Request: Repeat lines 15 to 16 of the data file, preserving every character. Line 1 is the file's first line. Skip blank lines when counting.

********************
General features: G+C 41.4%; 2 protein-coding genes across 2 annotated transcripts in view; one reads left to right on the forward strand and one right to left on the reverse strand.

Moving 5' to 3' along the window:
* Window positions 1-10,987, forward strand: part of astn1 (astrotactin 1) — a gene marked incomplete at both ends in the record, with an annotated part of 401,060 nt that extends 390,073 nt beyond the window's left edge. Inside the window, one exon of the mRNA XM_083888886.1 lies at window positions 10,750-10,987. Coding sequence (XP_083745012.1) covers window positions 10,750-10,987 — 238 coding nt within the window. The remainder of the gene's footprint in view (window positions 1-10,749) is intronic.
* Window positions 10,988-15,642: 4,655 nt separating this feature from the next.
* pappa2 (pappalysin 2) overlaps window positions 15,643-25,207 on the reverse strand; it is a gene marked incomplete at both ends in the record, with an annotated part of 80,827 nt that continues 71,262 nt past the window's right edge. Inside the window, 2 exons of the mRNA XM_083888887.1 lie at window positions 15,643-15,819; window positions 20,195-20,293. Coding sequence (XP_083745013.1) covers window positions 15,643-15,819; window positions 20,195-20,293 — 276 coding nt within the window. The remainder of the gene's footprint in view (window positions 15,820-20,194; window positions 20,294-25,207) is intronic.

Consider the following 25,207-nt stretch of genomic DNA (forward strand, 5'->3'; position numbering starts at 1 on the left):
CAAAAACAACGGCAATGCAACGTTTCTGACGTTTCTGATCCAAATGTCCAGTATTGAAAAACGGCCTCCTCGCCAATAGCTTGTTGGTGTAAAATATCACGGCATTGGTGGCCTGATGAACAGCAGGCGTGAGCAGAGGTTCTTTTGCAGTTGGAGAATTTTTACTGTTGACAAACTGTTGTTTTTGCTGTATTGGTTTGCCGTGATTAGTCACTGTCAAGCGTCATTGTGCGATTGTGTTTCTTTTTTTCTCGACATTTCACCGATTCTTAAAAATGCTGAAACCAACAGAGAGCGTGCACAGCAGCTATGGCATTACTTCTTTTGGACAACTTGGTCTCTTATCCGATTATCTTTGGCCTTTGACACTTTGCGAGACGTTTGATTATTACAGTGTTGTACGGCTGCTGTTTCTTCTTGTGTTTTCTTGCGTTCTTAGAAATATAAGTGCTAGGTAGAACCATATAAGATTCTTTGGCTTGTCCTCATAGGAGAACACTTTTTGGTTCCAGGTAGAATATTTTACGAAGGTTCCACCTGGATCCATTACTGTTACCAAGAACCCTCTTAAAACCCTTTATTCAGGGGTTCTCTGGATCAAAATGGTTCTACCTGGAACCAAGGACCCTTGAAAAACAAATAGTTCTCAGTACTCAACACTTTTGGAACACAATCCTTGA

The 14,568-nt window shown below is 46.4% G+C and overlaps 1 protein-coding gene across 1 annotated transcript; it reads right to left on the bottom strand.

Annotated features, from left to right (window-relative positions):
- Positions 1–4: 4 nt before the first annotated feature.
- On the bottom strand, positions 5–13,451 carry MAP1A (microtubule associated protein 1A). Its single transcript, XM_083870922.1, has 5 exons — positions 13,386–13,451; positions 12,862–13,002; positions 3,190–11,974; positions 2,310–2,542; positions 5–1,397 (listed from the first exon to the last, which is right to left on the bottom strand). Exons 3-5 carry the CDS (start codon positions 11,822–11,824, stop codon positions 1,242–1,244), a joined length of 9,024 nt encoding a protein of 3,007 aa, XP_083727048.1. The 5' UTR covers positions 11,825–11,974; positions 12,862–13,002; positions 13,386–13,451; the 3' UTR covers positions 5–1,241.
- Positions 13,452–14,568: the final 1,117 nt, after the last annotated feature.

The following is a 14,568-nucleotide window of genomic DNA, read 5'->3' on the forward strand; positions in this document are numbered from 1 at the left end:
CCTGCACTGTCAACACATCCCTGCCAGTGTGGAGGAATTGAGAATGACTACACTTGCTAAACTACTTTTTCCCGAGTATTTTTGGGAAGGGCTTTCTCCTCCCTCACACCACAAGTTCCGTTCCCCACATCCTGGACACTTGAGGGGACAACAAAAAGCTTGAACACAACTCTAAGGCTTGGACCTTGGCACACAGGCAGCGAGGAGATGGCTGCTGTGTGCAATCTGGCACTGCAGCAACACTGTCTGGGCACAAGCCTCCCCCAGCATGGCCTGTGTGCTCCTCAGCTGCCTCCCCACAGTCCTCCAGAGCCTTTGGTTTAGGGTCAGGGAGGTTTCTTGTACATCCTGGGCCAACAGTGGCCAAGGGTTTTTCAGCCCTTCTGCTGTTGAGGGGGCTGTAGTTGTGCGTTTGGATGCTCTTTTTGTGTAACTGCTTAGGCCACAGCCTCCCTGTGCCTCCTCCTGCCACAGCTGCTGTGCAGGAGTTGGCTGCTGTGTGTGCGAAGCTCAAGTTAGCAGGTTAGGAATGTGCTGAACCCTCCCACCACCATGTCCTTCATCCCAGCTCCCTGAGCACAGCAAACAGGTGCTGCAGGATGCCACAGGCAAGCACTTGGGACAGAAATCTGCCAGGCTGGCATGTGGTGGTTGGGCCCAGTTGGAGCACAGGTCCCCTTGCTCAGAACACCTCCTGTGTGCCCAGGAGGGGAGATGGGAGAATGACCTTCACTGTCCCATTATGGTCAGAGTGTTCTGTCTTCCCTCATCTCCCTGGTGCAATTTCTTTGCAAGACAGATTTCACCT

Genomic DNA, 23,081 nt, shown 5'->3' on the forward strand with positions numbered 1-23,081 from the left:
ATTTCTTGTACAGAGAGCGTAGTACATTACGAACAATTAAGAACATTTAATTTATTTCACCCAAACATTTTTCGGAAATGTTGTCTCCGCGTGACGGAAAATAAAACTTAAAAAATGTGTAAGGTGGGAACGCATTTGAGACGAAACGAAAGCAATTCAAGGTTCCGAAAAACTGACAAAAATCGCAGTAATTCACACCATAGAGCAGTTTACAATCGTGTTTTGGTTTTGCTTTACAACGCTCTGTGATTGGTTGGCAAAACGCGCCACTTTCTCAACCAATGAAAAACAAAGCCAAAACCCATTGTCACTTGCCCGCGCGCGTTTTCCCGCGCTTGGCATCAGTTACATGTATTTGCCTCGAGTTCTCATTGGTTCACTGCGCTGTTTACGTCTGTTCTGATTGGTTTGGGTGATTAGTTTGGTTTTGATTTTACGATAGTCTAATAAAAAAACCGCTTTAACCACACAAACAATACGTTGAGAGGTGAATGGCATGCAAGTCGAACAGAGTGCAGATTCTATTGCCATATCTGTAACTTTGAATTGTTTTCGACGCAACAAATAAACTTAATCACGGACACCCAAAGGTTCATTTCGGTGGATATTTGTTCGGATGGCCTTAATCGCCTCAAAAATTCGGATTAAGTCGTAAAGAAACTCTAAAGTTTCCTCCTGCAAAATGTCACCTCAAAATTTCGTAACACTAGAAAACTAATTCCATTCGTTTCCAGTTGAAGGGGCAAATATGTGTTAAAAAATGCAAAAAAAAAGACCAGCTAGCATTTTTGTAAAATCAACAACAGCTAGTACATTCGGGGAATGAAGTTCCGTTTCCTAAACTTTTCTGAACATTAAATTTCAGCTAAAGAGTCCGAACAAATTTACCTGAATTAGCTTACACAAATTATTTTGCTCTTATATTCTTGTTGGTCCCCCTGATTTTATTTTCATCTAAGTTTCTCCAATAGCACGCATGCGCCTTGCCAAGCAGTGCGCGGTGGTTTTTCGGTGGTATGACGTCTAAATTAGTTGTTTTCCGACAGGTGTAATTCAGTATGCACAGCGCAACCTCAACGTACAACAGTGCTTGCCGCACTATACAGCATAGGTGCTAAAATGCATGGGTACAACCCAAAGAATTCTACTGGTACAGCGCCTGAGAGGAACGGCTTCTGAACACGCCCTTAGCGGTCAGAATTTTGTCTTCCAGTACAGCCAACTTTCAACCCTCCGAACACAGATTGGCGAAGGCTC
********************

Genomic DNA, 23,081 nt, shown 5'->3' on the forward strand with positions numbered 1-23,081 from the left:
ATTTCTTGTACAGAGAGCGTAGTACATTACGAACAATTAAGAACATTTAATTTATTTCACCCAAACATTTTTCGGAAATGTTGTCTCCGCGTGACGGAAAATAAAACTTAAAAAATGTGTAAGGTGGGAACGCATTTGAGACGAAACGAAAGCAATTCAAGGTTCCGAAAAACTGACAAAAATCGCAGTAATTCACACCATAGAGCAGTTTACAATCGTGTTTTGGTTTTGCTTTACAACGCTCTGTGATTGGTTGGCAAAACGCGCCACTTTCTCAACCAATGAAAAACAAAGCCAAAACCCATTGTCACTTGCCCGCGCGCGTTTTCCCGCGCTTGGCATCAGTTACATGTATTTGCCTCGAGTTCTCATTGGTTCACTGCGCTGTTTACGTCTGTTCTGATTGGTTTGGGTGATTAGTTTGGTTTTGATTTTACGATAGTCTAATAAAAAAACCGCTTTAACCACACAAACAATACGTTGAGAGGTGAATGGCATGCAAGTCGAACAGAGTGCAGATTCTATTGCCATATCTGTAACTTTGAATTGTTTTCGACGCAACAAATAAACTTAATCACGGACACCCAAAGGTTCATTTCGGTGGATATTTGTTCGGATGGCCTTAATCGCCTCAAAAATTCGGATTAAGTCGTAAAGAAACTCTAAAGTTTCCTCCTGCAAAATGTCACCTCAAAATTTCGTAACACTAGAAAACTAATTCCATTCGTTTCCAGTTGAAGGGGCAAATATGTGTTAAAAAATGCAAAAAAAAAGACCAGCTAGCATTTTTGTAAAATCAACAACAGCTAGTACATTCGGGGAATGAAGTTCCGTTTCCTAAACTTTTCTGAACATTAAATTTCAGCTAAAGAGTCCGAACAAATTTACCTGAATTAGCTTACACAAATTATTTTGCTCTTATATTCTTGTTGGTCCCCCTGATTTTATTTTCATCTAAGTTTCTCCAATAGCACGCATGCGCCTTGCCAAGCAGTGCGCGGTGGTTTTTCGGTGGTATGACGTCTAAATTAGTTGTTTTCCGACAGGTGTAATTCAGTATGCACAGCGCAACCTCAACGTACAACAGTGCTTGCCGCACTATACAGCATAGGTGCTAAAATGCATGGGTACAACCCAAAGAATTCTACTGGTACAGCGCCTGAGAGGAACGGCTTCTGAACACGCCCTTAGCGGTCAGAATTTTGTCTTCCAGTACAGCCAACTTTCAACCCTCCGAACACAGATTGGCGAAGGCTC